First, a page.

Trends, movements, complications...the exhibition had something in store for every discerning wrist around the globe, Amy Fernandes reports
Think of your exquisite Swiss watch. It has most likely been conceived by a master craftsman, in a remote place, in Switzerland’s Jura mountains; crafted to precision, put through umpteen quality tests, come out of the fire unscathed, travelled half the globe to rest on your wrist. If nothing else, you deserve to know more, if only out of courtesy to a brilliant watch. And the best place to start is Baselworld. Baselworld is one of the biggest watch and jewellery fairs, which started way back in 1917. Today it is spread over 1,41,000 sq m; the exhibition holds some of the biggest names in the Swiss watch industry—from the entire Swatch group that occupies a huge area to Rolex, which is one of India’s most recognised brands, to the bold and brave brands like Tag Heuer with a Carrerra car at the entrance of the booth to dazzle visitors. Waiting to greet its visitors in hall one were more well-known brands like Hublot, Bulgari, Breitling, and all the names that we’ve seen in the glossy pages of magazines, now a reality. The best thing about Baselworld is that watch enthusiasts are able to forge a one-on-one relationship with brands. This is after all the place where trends for watches and jewellery are cast and presented; where buyers place millions of dollars worth of orders; where the world’s media descends to disseminate information on the trends and forecasts in the world of horlogerie; where watch enthusiasts stay abreast of what constitutes cutting-edge design and precision.
It wouldn’t be Baselworld without the traditional press address by the formidable team comprising: Rene Kamm-CEO MCH Switzerland, Sylvie Ritter-MD Baselworld, Jacques Duchene-President of the Exhibitors Committee and Francois Thieubaud-President of the Swiss Exhibitors Committee. True that Baselworld reflects the changes in the world market habits. Last year’s figures have shown a marginal improvement in some ways over the previous years. For instance, the numbers went up by 1.9 per cent over 2013. Exports, despite seeing a marginal dip, recorded an ‘up’ in mechanical watches from CHF12 Billion to 16 Billion over the last four years; quartz watches remained relatively stable. In the price category, exports of wrist watches in the range of 200 to 500 CHF rose steeply. This bears out the statement made by Jacques Duchene who said that, development in the mid-range segment was high, due to favourable pricing.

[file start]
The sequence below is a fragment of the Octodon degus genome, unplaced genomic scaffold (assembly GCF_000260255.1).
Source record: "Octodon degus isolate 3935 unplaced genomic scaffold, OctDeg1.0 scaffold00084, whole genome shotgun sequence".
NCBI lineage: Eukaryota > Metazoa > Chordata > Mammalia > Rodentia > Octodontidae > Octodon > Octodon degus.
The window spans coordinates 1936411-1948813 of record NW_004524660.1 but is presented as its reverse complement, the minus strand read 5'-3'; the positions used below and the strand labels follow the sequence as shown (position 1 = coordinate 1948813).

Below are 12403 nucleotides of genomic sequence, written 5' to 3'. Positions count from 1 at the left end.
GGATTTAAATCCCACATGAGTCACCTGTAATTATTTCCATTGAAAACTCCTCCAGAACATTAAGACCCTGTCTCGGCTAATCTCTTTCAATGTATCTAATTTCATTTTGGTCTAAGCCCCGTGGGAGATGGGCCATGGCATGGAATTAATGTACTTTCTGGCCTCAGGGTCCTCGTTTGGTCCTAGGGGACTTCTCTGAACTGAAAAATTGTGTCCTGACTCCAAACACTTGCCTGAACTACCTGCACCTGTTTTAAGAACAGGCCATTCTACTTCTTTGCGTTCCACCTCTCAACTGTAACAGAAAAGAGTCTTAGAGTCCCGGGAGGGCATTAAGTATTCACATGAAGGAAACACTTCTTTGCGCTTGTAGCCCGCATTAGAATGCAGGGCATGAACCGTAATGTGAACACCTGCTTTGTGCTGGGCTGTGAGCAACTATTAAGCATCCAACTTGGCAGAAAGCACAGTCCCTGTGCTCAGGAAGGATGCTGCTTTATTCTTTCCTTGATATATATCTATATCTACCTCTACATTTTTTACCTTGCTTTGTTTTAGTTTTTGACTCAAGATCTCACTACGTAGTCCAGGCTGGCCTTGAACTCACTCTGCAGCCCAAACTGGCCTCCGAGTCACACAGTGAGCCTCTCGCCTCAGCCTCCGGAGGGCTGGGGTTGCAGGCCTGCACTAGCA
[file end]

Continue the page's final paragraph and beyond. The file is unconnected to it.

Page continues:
India figured. Duchene said that while trade agreements concluded favourably with China, talks are still afoot with India. The topics? Intellectual property and lowering taxes and yes, counterfeit industry, plaguing the industry worldwide. Predicting trends is one thing and creating them, a pressure point. Imagine having to produce one brilliant idea after another, year after year, in the race to the top. Then add to it the feasibility of creating that brilliance, top it with precision, technology and cutting-edge design and multiply that by manifold models. What you then get is an idea of how many upgradations, definitions and innovations are launched during the week at Baselworld. While there were no path-breaking innovations crafted this year, there were certainly a clutch of trends that people will see emerging through the year, and in concurrent issues of these pages. Some significant trends include: the use of aluminium as a light metal in some brands while titanium, ceramic and PVD continued to reign. Solar energy was tapped in a big way by some leading brands like Tissot. Blue, remained the predominant colour on dials and bracelets once again, this year. And while the average millimetre of dials for men ranged between 40 to 43 mm, ladies watches ranged from mini dials to the conventional 38 mm. True, round watches made the rounds, but square watches are emerging as the new rage.
In the next consecutive issues, we will give you an up close and personal look at the brands, the timepieces and the trends. To shred a pun: Watch this space.